“The problem most teachers have is that we often don’t know which pupils in our class have CVD. The best approach would be to review resources for all colour indicators and to add a secondary label onto diagrams. For example, a lot of schools use a red, amber, green traffic light system which is inaccessible for some pupils. These systems can still be used with the addition of labels with colour words or letters on.

“The same applies to marking policies, a lot of teachers are restricted in which colours they can use to mark in, with students expected to respond in a different colour. If this marking is done over a set of writing it is very difficult to pick out. Adding an indictor in the margin or placing the marking on a separate part of the page is a huge help to the learners, whether they are aware of their CVD status or not.

“We cover the structure of the eye and the perception of colour explicitly in our Science curriculum, and we’ve found that through our discussions with pupils about CVD, some have realised this is the reason they have been having difficulties in school. I strongly urge parents to request a test with an optician, and then let the school know the results so that teachers can start to be more aware of their colour choices.”

Championing CVD needs

Caroline Sawyer did just this. “I am very grateful to Colour Blind Awareness who champion the needs of the colour blind. I shared the information they have on their website with Malachi’s school, to help create a Special Educational Needs Plan right at the start of his education, which his new school adopted and reviewed over time.” The website has a wealth of resources and advice for parents and teachers, e.g., providing labelled pens and paints and ensuring that the classroom has good natural lighting.

There are simulation apps that can show what an image would look like to the different types of CVD. Whilst not completely accurate for every person’s perception, it can help teachers to check their resources or activities and adapt accordingly.

Example of simulation app showing how someone with CVD could see the colouring pencils. Top image 'normal' colour vision, bottom image 'red-blind (protanopia)' vision.

Top image 'normal' colour vision, bottom image 'red-blind (protanopia)' vision.

Connecting case by case

However, with the type and extent of CVD varying between cases, the best source of advice is often from the pupils. During lockdown in January 2021, after reading a class book called ‘Wonder’ by RJ Palacio, Malachi was inspired to learn more about colour blindness. He identified with the main character in the story who has a physical condition which makes him look different. The thoughts and feelings addressed in this book led him to write about how colour blindness affects him, and the ways people can support him, especially in the classroom. His teacher and headteacher were so impressed with what he had written that it was made into a book called ‘Colour Blindness and Me’.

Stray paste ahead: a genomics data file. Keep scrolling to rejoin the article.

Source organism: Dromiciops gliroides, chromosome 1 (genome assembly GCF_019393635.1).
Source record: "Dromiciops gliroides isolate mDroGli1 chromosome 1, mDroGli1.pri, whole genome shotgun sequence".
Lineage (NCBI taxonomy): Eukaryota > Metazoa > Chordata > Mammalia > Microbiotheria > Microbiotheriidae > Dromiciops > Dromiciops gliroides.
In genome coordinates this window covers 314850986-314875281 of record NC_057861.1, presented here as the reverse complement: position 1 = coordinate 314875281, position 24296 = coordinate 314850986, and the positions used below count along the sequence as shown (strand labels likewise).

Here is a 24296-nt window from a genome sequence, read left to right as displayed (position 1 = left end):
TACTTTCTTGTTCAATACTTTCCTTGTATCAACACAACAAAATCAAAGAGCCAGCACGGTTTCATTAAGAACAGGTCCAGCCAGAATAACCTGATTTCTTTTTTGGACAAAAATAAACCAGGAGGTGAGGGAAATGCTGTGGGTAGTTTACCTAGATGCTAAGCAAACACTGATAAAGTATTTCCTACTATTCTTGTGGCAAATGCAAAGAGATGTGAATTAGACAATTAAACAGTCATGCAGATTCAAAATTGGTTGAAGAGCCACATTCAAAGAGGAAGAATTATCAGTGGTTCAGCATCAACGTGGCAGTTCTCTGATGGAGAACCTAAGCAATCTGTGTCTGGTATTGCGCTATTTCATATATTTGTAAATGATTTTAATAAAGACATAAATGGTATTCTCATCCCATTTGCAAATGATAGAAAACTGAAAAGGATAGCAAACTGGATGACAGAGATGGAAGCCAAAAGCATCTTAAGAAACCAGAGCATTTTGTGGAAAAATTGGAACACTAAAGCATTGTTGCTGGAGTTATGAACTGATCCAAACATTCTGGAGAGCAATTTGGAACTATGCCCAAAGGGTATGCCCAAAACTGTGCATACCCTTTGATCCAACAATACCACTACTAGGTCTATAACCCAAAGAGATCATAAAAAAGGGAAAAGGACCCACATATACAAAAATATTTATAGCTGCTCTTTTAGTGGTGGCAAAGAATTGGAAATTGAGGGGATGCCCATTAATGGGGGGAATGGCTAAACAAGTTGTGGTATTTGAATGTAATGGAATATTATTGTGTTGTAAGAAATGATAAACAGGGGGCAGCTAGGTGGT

In his book, Malachi says that there have been times when he has “felt confused, left out, afraid to speak up, cross and frustrated because of the way colour has been used.”3 He simply wants people to understand, be kind and take note of the voices of those who are colour blind and the people and organisations who advocate for them, so that teaching practices can be more inclusive.

A tiny bit of awareness can make a huge difference to that one student in every classroom.

References

  1. Albany-Ward, K. (2018, November). Teaching children with a colour vision deficiency (colour blindness). Retrieved from Colour Blind Awareness: https://www.colourblindawareness.org/wpcontent/uploads/2021/01/Detailed-advice-sheet-for-teachers-Nov-2018.pdf
  2. Sacks, O. (1996). The Island of the Colour-blind. London: Picador
  3. Sawyer, M. (2021) Colour blindness and me. UK: Sawyerbeane Publishing.

 

Authors

  • Caroline Atkins

    Caroline is a Secondary Science Teacher who works with STEM outreach organisations to develop public engagement resources and events. She is currently researching Colour Vision Deficiency (CVD) and Education as part of the MRes/EdD at the University of Brighton
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  • Caroline Sawyer

    Caroline is a mum of three children and the Publisher of her son's book, ‘Colour blindness and me.’ She is enthusiastic about helping to raise awareness in schools of the needs of those who are colour blind and to help her son's voice be heard. She volunteers in a local primary school and is a trained Forest School Practitioner.